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APUSH Final 1
Objective Terms
10th Grade

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Puritan motives for settlement

-religious freedom: King Charles I was making things difficult in England, both religiously and politically

-came in families, not only males, to build a "city upon a hill":

  • deeply religious, socially tight-knit, and politically innovative culture
  • attempted to create a "nation of saints": an intensely religious, thoroughly righteous community designed to be an example for all of Europe
Differences between motives of Virginia and Massachusetts for settlement
-Massachusetts=religion, Virginia=capitalism (get rich quick)
-M=families, V=single males who could handle wilderness
-M=aristocrats created working democracy, V=local aristocracies
-M=strict about religion
Anne Hutchinson

-against the staunch religious orthodoxy of Puritanism

-her popularity and charisma created a schism in the Boston church which threatened to destroy the Puritans' religious experiment in New England

-hosted women at her house once a week, provided commentary on recent sermons, and shared her religious views, including criticism of many local ministers

-eventually banished from Massachusetts Bay Colony and went to Plymouth Colony


Roger Williams

-early proponent of religious freedom and the separation of church and state

-wanted to be a minister but didn't like the churches in America--they followed the Anglican Church too closely

-began colony of Providence Plantation in R.I. as refuge for religious minorities

-started first Baptist Church in America, but left it soon after, saying "God is too great to be housed under one roof"

-became a seeker--person with no official religion

a system of political and economic policy, evolving with the modern national state and seeking to secure a nation's political and economic supremacy in its rivalry with other states.
import a little, export a lot--establishes a favorable balance of trade
-Britain's system of trade with the colonies in order to improve their own economy
-didn't work for colonists because they lost a lot of money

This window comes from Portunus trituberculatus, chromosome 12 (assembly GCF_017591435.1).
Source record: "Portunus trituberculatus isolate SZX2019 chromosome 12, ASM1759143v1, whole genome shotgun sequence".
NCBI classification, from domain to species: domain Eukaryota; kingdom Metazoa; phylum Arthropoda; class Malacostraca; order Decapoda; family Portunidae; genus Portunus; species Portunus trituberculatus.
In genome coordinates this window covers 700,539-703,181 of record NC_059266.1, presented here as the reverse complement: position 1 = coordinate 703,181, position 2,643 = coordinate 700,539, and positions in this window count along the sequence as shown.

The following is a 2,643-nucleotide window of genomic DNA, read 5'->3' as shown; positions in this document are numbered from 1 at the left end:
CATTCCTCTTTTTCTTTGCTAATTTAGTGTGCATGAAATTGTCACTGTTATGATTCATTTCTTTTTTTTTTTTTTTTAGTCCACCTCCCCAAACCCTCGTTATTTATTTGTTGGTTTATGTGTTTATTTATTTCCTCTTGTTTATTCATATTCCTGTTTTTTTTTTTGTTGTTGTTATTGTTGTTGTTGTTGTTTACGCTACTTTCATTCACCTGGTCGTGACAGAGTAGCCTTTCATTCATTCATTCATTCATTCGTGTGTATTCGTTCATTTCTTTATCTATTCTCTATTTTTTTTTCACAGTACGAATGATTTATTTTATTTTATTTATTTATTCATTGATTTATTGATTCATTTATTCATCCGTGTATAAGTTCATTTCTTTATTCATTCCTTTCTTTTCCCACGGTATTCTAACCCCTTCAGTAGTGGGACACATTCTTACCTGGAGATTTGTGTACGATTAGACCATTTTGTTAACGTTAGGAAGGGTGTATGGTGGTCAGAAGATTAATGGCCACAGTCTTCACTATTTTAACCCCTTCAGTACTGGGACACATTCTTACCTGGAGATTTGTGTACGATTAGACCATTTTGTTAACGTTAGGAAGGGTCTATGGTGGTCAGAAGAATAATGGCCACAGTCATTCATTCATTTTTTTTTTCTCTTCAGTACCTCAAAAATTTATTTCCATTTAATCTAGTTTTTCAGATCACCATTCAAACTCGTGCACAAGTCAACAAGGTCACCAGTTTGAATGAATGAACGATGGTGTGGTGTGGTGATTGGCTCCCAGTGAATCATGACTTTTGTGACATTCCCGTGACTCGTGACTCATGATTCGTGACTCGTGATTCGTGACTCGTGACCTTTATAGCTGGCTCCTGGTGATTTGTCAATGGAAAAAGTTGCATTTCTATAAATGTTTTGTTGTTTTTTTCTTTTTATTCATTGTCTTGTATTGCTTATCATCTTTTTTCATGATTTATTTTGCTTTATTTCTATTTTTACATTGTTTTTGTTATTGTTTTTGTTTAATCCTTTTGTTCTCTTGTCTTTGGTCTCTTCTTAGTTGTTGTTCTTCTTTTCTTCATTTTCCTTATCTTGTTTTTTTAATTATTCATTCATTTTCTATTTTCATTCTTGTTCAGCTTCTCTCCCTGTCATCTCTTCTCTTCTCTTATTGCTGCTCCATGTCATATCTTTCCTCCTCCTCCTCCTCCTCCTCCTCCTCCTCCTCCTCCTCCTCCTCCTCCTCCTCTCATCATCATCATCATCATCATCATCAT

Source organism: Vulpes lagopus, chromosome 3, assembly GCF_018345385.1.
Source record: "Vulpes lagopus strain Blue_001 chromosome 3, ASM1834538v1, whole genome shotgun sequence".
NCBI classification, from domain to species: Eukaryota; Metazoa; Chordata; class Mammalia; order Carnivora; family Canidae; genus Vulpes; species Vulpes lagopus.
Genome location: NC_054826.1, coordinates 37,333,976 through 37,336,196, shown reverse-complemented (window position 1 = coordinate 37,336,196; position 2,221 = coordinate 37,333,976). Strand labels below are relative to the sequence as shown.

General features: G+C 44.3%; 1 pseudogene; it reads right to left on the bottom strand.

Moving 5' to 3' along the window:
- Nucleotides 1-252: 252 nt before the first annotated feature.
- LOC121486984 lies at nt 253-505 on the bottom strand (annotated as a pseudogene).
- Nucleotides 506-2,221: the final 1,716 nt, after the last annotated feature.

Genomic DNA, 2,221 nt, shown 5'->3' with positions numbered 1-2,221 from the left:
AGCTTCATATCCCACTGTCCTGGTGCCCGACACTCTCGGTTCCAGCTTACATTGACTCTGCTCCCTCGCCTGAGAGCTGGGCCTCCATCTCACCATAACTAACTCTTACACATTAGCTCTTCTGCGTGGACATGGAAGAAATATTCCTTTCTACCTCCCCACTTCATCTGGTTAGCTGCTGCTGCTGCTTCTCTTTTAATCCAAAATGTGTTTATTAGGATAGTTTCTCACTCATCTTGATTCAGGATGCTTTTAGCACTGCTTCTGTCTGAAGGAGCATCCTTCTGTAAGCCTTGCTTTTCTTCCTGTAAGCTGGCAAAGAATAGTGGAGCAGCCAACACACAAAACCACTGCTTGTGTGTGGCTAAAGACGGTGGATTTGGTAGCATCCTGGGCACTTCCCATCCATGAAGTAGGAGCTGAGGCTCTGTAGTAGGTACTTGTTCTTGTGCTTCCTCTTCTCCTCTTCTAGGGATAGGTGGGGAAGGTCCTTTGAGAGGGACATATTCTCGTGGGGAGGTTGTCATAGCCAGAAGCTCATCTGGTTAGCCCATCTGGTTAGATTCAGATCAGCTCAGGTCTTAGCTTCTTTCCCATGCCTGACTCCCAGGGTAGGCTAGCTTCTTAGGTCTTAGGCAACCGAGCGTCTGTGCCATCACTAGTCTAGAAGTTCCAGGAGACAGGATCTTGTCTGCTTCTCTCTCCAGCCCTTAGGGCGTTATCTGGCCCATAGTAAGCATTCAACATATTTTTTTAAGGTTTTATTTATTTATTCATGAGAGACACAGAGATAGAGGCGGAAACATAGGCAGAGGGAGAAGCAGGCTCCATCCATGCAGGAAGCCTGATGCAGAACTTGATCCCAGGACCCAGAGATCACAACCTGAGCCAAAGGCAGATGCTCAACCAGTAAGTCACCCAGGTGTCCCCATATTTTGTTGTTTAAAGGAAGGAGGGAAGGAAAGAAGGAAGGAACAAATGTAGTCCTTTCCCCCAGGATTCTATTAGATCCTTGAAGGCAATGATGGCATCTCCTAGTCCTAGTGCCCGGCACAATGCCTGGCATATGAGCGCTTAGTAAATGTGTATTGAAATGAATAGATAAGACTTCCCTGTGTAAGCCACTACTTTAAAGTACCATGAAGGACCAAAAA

Navigation Acts
-all of colonies' trade must be done with British ships
-all foreign trade between colonies and any country besides Britain must be done through Britain--so things must be shipped from colonies-->Britain-->destination
Penn's Holy Experiment
-William Penn's term for his ideal government
-Quakers, Jews, Lutherans, Anglicans, etc.=almost complete religious freedom/tolerance
-utopian dream
John Peter Zenger trial
-American publisher/journalist, published newspaper called the "New York Weekly Journal"
-published articles that complained about governor William Cosby and claimed he was corrupt
-was put in jail for publishing articles even though he didn't write them
-lawyer for trial was Andrew Hamilton, convinced jury it was obstruction of liberty (prerequisite to freedom of press)
Religious Toleration in different colonies
-New England colonies: Puritanism, little religious tolerance
-Middle Colonies: religious freedom/tolerance
-South: Mostly Anglican or Baptist, religion wasn't strongly enforced because people were too spread out to go to church, had a lot of religious freedom
-Colonies without religious freedom: Virginia, Massachusetts, New Hampshire, Connecticut
Colonial attitude towards Britain in 1750's
French and Indian War
-War in Europe spread to America--Britain was trying to take over French land
-Indians allied with France because they were scared Britain would try to take over their land
-War ended when British General Wolffe conquered Quebec
-Treaty of Paris=peace treaty, gave most of French land to England
Proclamation of 1763
-restricted expansion of colonial territory--colonists weren't allowed to settle west of Appalachians, and settlers were removed from Indian land
-claimed it was to prevent war between Indians and colonists, really it was just to ensure that Britain could maintain control over the colonies--if people started moving west, they would become self-sufficient and no longer depend on Britain and would break away
Stamp Act
-first direct tax imposed by Britain on the colonies--imposed to pay for war damages
-passed in 1765
-Every newspaper, pamphlet, and other public and legal document had to be printed on stamped paper
-stamped paper cost money
-colonies got upset and boycotted British goods and attacked the people sent to enforce the tax
-it was repealed in 1766
Boston Tea Party
-Britain imposed tax on tea, so Sons of Liberty boarded three British ships and tossed 342 crates of tea into Boston Harbor in 1773